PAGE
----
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Figure.  Anti–SARS-CoV-2 Signal-to-Threshold Ratios at Baseline and 60 Days in Health Care Personnel Seropositive at Baseline
Anti–SARS-CoV-2 Signal-to-Threshold Ratios at Baseline and 60 Days in Health Care Personnel Seropositive at Baseline

SARS-CoV-2 indicates severe acute respiratory syndrome coronavirus 2. The dotted line at y = 1.0 indicates the threshold for seropositivity.

Table.  Seropositivity at 60 Days, Symptom Prevalence, and Mean Signal-to-Threshold Values of Anti–SARS-CoV-2 Immunoglobulin Antibodies Among 19 Health Care Personnel Seropositive at Baseline
Seropositivity at 60 Days, Symptom Prevalence, and Mean Signal-to-Threshold Values of Anti–SARS-CoV-2 Immunoglobulin Antibodies Among 19 Health Care Personnel Seropositive at Baseline
1.
Ibarrondo  FJ, Fulcher  JA, Goodman-Meza  D,  et al.  Rapid decay of anti-SARS-CoV-2 antibodies in persons with mild Covid-19.   N Engl J Med. Published online July 21, 2020. doi:10.1056/NEJMc2025179PubMedGoogle Scholar
2.
Long  QX, Tang  XJ, Shi  QL,  et al.  Clinical and immunological assessment of asymptomatic SARS-CoV-2 infections.   Nat Med. 2020;26(8):1200-1204. doi:10.1038/s41591-020-0965-6PubMedGoogle ScholarCrossref
3.
Stubblefield  WB, Talbot  HK, Feldstein  L,  et al; Influenza Vaccine Effectiveness in the Critically Ill (IVY) Investigators.  Seroprevalence of SARS-CoV-2 among frontline healthcare personnel during the first month of caring for COVID-19 patients—Nashville, Tennessee.   Clin Infect Dis. 2020;ciaa936. doi:10.1093/cid/ciaa936PubMedGoogle Scholar
4.
Havers  FP, Reed  C, Lim  T,  et al.  Seroprevalence of antibodies to SARS-CoV-2 in 10 sites in the United States, March 23-May 12, 2020.   JAMA Intern Med. Published online July 21, 2020. doi:10.1001/jamainternmed.2020.4130PubMedGoogle Scholar
5.
Premkumar  L, Segovia-Chumbez  B, Jadi  R,  et al.  The receptor binding domain of the viral spike protein is an immunodominant and highly specific target of antibodies in SARS-CoV-2 patients.   Sci Immunol. 2020;5(48):eabc8413. doi:10.1126/sciimmunol.abc8413PubMedGoogle Scholar
6.
Grifoni  A, Weiskopf  D, Ramirez  SI,  et al.  Targets of T cell responses to SARS-CoV-2 coronavirus in humans with COVID-19 disease and unexposed individuals.   Cell. 2020;181(7):1489-1501.e15. doi:10.1016/j.cell.2020.05.015PubMedGoogle ScholarCrossref
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    1 Comment for this article
    Implications for Vaccine Efficacy
    Zaur Gasimov, MD | Research institute of Cardiology, Baku, Azerbaijan
    This article contributes to concerns about possible weak efficacy, longevity of anti-COVID-19 vaccines. I suggest it will be difficult to prove the effects of vaccines because of variations of difficulties in organising long-term monitoring and because of the international character of the effort. If we really want to demonstrate the efficacy of vaccines we must create an independent center for monitoring of efficacy with representatives of consecutive countries with full access to all data.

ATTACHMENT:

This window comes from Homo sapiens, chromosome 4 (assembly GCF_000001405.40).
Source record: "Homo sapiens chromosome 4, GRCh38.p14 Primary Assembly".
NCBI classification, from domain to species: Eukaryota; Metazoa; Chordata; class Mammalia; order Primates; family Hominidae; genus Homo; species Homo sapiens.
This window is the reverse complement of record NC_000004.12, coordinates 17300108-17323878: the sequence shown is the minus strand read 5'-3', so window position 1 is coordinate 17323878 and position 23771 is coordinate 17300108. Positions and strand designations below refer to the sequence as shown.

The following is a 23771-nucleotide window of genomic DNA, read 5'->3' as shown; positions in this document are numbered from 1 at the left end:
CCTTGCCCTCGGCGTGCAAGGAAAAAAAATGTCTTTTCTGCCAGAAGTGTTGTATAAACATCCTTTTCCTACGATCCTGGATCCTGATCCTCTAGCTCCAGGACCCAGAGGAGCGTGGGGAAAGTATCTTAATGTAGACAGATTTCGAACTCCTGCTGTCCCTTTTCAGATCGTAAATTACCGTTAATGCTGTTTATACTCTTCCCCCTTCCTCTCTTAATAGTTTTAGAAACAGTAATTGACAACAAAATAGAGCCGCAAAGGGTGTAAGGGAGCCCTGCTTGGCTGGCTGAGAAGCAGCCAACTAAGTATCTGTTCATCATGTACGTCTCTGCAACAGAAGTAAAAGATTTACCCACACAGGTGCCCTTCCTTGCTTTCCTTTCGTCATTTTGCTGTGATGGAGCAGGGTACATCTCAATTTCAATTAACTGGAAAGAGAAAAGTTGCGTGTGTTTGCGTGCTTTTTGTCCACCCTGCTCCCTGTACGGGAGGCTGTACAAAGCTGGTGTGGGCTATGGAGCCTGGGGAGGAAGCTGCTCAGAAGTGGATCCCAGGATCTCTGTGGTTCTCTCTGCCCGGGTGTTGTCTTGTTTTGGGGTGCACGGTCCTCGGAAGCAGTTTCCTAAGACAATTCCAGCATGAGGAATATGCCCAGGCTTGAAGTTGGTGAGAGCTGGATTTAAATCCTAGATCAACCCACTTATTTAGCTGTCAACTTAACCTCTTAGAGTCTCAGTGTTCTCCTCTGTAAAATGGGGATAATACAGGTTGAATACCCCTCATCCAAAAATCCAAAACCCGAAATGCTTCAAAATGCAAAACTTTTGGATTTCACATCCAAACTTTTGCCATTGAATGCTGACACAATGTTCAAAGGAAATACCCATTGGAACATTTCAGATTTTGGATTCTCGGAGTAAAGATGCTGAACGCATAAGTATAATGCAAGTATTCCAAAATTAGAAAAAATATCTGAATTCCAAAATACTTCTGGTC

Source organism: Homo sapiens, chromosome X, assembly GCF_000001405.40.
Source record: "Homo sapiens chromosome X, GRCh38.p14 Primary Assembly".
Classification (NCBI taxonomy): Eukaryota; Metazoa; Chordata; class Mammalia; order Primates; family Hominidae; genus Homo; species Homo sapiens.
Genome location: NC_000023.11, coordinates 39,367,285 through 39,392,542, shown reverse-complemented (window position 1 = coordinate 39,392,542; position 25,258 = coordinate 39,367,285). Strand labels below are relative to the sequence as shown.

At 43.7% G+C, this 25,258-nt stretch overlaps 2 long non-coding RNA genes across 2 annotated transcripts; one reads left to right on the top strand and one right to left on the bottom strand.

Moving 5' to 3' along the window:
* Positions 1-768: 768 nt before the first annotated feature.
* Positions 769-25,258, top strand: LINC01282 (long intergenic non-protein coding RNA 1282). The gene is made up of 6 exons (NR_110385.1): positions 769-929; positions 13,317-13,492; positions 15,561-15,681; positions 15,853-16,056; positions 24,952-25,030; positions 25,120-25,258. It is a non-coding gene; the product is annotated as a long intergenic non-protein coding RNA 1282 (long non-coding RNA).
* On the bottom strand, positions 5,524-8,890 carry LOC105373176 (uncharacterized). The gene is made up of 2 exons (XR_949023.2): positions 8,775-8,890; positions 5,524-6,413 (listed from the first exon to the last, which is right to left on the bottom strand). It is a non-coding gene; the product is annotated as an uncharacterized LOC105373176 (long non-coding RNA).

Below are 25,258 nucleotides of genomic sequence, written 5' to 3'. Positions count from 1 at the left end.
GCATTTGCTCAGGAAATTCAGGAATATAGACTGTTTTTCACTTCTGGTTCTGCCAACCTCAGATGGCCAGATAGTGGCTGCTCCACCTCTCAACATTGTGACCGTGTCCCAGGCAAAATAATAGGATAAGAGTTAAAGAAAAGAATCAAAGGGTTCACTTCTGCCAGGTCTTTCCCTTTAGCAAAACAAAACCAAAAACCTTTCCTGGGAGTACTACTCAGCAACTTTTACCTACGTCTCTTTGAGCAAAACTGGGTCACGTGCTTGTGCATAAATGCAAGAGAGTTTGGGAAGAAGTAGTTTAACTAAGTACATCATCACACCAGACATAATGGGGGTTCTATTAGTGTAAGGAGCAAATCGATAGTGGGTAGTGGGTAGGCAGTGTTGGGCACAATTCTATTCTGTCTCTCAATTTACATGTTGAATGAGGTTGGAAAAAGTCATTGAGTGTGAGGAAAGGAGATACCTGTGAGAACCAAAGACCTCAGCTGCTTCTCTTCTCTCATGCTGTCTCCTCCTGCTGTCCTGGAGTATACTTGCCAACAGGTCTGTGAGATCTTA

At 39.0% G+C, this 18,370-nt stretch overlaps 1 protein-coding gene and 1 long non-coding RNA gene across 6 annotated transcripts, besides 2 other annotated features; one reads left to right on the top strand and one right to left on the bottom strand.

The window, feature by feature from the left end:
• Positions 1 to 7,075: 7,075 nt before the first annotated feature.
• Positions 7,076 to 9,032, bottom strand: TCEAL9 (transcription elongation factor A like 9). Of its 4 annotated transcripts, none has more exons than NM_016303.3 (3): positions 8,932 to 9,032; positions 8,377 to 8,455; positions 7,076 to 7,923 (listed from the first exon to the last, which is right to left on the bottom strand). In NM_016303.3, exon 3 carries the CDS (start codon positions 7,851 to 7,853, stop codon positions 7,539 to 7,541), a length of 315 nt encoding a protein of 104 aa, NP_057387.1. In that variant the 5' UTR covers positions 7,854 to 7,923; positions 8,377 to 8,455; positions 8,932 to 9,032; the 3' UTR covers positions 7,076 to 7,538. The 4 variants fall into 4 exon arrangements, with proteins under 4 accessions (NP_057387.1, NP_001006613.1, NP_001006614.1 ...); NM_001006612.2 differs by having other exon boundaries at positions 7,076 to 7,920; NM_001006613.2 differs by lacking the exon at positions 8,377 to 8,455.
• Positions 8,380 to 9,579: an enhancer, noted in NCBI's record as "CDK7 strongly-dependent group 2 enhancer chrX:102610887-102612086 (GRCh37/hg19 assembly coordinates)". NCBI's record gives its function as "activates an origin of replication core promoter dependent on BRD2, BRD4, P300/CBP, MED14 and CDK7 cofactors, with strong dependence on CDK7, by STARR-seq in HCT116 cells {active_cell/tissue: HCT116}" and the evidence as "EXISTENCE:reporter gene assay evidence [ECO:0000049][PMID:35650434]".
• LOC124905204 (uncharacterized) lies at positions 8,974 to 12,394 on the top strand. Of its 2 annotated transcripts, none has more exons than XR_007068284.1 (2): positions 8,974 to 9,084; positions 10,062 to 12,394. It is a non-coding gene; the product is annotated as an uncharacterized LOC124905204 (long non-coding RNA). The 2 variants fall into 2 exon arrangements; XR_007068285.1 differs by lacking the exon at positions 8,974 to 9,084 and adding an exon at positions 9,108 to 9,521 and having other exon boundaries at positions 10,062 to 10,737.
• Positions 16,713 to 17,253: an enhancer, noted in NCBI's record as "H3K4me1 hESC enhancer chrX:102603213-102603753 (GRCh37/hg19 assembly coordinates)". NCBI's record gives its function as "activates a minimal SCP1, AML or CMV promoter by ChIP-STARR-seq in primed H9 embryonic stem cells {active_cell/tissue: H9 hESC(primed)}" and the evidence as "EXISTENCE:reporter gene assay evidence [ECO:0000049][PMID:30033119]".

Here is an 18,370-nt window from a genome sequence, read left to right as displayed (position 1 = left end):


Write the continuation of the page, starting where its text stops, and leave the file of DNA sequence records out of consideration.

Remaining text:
CONFLICT OF INTEREST: None Reported
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    Research Letter
    September 17, 2020

    Change in Antibodies to SARS-CoV-2 Over 60 Days Among Health Care Personnel in Nashville, Tennessee

    Author Affiliations
    • 1CDC COVID-19 Response Team, Centers for Disease Control and Prevention, Atlanta, Georgia
    • 2Department of Emergency Medicine, Vanderbilt University Medical Center, Nashville, Tennessee
    • 3Department of Medicine, Vanderbilt University Medical Center, Nashville, Tennessee
    JAMA. 2020;324(17):1781-1782. doi:10.1001/jama.2020.18796

    Declines in immunoglobulin antibodies against severe acute respiratory syndrome coronavirus 2 (SARS-CoV-2) among patients with symptomatic or asymptomatic infections have been documented.1,2 We assessed the duration of antibody response to SARS-CoV-2 infection in health care personnel, who may be at particular risk if antibody levels decline.

    Methods

    We evaluated anti–SARS-CoV-2 antibodies at baseline and approximately 60 days later in a convenience sample of health care personnel at Vanderbilt University Medical Center who regularly had direct contact with adult patients with coronavirus disease 2019.3 Staff were informed about the study through emails and meetings and volunteered to participate. Participants completed a survey for symptoms of viral illness since February 1, 2020, and underwent phlebotomy for serology testing between April 3 and April 13, 2020 (baseline visit), and between June 2 and June 27 (60-day visit). The project was determined to be nonresearch public health surveillance by Vanderbilt University Medical Center and the Centers for Disease Control and Prevention. Each participant agreed to join the study.

    Serum samples were tested for anti–SARS-CoV-2 antibodies using a validated enzyme-linked immunosorbent assay against the prefusion-stabilized extracellular domain of the SARS-CoV-2 spike protein.3 A specimen was considered reactive if the signal-to-threshold ratio at a serum dilution of 1:100 with background correction was greater than 1.0, with higher ratios indicating higher antibody titers. At this cutoff, assay specificity and sensitivity were 99% and 96%, respectively.4 We describe the change in seropositivity in the overall study cohort, stratified by presence or absence of symptoms (fever, cough, dyspnea, myalgias, sore throat, vomiting, diarrhea, dysgeusia, or anosmia). We evaluated the change in mean and median signal-to-threshold ratios at baseline and 60 days in those who were seropositive at baseline and those who were seropositive vs seronegative at 60 days. Data were analyzed with Stata version 16.

    Results